Facilities Manager Daniel Tidwell reflects on the beauty that grows in the in-between spaces.
After graduating from The Seattle School in 2010, I moved to West Seattle, where I have lived ever since, learning to run and breathe beneath forests of big leaf maple and Douglas fir. For seven years now, I have called Seattle home—or more truly, I have been slowly finding that it was always this water, these forests, and this mountain that have been calling me home (there is, of course, only one mountain here that requires designation).
Many students begin and end their Seattle School journey concomitant with their journey of life alongside Puget Sound, coming here for a few short years before returning to homeplaces and communities elsewhere. Others, having grown up on one side or the other of the Cascade Mountains, have always called this region home. And some, like me, become entwined with this landscape, softly settling into a belonging that had been waiting for us to be drawn out.
As Facilities Manager at The Seattle School, I offer up a playful reminder during my talk each Fall on safety and emergency preparedness: “You know, that mountain over there—it’s a volcano.” It’s a part of my one sermon to every person who comes through the doors of our building—my invitation to pay attention to this place, to how we are being shaped.
I spent most of my years as an MDiv student living in a studio apartment one block from the school. For two and a half years I walked through the pre-dawn hush to Pike Place Market, where I spent cold mornings below ground in the prep kitchen of a bakery. Coated in flour, I’d resurface and trek back, through wind and rain, to this brick building where we learn about the apocalyptic goodness of the story of God and about how we bear witness to the holy ground of stories of the people we encounter.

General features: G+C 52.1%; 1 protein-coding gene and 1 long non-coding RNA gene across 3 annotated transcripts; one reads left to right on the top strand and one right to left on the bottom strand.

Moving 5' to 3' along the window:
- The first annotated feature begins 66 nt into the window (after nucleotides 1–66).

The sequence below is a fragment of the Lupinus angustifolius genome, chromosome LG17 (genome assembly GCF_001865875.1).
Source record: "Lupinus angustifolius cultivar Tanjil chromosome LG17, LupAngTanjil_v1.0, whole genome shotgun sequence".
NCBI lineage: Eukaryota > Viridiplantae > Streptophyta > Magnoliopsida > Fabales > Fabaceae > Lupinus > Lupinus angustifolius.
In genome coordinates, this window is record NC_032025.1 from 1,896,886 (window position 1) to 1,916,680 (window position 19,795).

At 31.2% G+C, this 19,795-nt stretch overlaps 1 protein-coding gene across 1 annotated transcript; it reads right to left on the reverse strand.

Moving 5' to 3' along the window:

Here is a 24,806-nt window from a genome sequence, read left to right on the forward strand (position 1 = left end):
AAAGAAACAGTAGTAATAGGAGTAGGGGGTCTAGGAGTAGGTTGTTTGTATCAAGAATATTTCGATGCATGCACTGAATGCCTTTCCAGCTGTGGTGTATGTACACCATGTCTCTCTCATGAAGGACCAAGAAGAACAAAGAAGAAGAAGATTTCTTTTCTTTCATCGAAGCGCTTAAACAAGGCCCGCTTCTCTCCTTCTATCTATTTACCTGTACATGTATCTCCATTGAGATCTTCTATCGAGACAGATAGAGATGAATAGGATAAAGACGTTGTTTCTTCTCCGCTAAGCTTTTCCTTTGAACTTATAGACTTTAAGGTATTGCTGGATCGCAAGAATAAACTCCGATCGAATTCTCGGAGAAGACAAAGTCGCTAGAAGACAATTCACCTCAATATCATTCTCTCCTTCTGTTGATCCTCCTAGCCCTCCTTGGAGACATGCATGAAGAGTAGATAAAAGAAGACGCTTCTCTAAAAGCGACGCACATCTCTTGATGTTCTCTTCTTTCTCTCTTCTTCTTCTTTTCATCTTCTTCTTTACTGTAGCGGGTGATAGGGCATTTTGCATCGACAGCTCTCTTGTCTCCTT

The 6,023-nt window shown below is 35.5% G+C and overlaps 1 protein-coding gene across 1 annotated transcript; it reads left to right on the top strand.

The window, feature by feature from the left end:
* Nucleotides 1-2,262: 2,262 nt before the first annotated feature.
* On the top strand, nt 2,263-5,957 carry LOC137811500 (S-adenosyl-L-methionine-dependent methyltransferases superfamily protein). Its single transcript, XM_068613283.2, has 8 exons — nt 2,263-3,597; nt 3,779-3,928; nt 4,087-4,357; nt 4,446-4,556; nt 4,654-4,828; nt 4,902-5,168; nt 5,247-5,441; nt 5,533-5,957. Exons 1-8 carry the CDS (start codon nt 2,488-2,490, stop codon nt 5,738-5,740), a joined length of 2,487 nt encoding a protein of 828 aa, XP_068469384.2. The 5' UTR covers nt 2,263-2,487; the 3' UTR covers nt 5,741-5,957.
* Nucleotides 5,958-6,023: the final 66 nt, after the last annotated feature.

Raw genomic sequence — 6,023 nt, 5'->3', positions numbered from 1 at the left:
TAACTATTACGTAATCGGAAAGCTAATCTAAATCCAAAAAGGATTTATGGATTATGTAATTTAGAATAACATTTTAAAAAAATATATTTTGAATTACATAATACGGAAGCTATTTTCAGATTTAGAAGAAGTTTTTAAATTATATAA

Now, I talk to students about how we care for each other by caring for the interstitial spaces, those gaps between solid things—pockets of time and space that draw connecting fluid of moments and meaning into the hollowed out places in the world. The examples I use are mundane: the space between the fibers in the carpet that hold onto spilled coffee, and the layers of a single paper towel that can hold more water when folded and fully dry your hands without the need for more wasted trees. We’re talking about the kind of spaces between more solid things that can contain things more fluid that might otherwise be lost.
This is a metaphor. And this is not a metaphor.
It’s not uncommon to hear words around this building about “the space between”—the relationship that occurs between two people, the therapeutic encounter, the middle place of the Spirit. These are all ways of talking about the kind of shadowy fullness that is drawn out in the relational space between two people—ways of naming how two people, in relationship, can open up a space to contain the wild spectrum of our human stories.
But all this talk about interpersonal space is deeply rooted in the real spaces between solid bodies of matter. It is a recognition that our bodies matter, and our stories are written between us in very real measures of distance and time.
And if our stories are written in these tangible ways, so too, their redemption—their intersection with the story of God—must be written in the real landscapes of our lives with our bodies.
The interstitial space between us draws me out beyond myself, inviting me to listen, to pay attention. I know that, together, beautiful stories are being written—stories of movement and solidity, and stories of finding home that can hold the wonder of both bodies and betweens.